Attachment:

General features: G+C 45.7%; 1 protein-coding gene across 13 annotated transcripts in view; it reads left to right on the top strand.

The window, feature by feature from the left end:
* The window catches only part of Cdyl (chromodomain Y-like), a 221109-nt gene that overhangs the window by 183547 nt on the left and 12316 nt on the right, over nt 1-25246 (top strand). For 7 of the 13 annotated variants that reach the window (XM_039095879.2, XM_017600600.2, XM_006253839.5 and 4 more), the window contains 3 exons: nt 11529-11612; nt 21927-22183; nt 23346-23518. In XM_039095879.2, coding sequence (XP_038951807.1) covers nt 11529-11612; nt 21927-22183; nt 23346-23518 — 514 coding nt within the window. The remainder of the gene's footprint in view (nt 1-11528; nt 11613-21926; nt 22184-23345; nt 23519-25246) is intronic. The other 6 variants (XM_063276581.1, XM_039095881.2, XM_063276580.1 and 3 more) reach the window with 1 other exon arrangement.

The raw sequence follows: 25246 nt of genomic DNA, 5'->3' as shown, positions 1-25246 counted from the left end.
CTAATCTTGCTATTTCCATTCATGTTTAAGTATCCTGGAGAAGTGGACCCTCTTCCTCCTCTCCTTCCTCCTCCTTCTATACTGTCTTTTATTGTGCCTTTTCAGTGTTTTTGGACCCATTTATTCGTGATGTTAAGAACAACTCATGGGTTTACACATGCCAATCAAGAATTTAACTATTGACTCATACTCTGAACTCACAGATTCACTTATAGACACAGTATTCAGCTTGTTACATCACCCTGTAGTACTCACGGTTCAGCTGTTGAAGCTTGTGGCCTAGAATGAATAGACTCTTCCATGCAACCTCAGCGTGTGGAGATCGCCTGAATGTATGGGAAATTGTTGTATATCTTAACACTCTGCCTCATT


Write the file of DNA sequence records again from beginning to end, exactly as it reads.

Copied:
General features: G+C 45.7%; 1 protein-coding gene across 13 annotated transcripts in view; it reads left to right on the top strand.

The window, feature by feature from the left end:
* The window catches only part of Cdyl (chromodomain Y-like), a 221109-nt gene that overhangs the window by 183547 nt on the left and 12316 nt on the right, over nt 1-25246 (top strand). For 7 of the 13 annotated variants that reach the window (XM_039095879.2, XM_017600600.2, XM_006253839.5 and 4 more), the window contains 3 exons: nt 11529-11612; nt 21927-22183; nt 23346-23518. In XM_039095879.2, coding sequence (XP_038951807.1) covers nt 11529-11612; nt 21927-22183; nt 23346-23518 — 514 coding nt within the window. The remainder of the gene's footprint in view (nt 1-11528; nt 11613-21926; nt 22184-23345; nt 23519-25246) is intronic. The other 6 variants (XM_063276581.1, XM_039095881.2, XM_063276580.1 and 3 more) reach the window with 1 other exon arrangement.

The raw sequence follows: 25246 nt of genomic DNA, 5'->3' as shown, positions 1-25246 counted from the left end.
CTAATCTTGCTATTTCCATTCATGTTTAAGTATCCTGGAGAAGTGGACCCTCTTCCTCCTCTCCTTCCTCCTCCTTCTATACTGTCTTTTATTGTGCCTTTTCAGTGTTTTTGGACCCATTTATTCGTGATGTTAAGAACAACTCATGGGTTTACACATGCCAATCAAGAATTTAACTATTGACTCATACTCTGAACTCACAGATTCACTTATAGACACAGTATTCAGCTTGTTACATCACCCTGTAGTACTCACGGTTCAGCTGTTGAAGCTTGTGGCCTAGAATGAATAGACTCTTCCATGCAACCTCAGCGTGTGGAGATCGCCTGAATGTATGGGAAATTGTTGTATATCTTAACACTCTGCCTCATT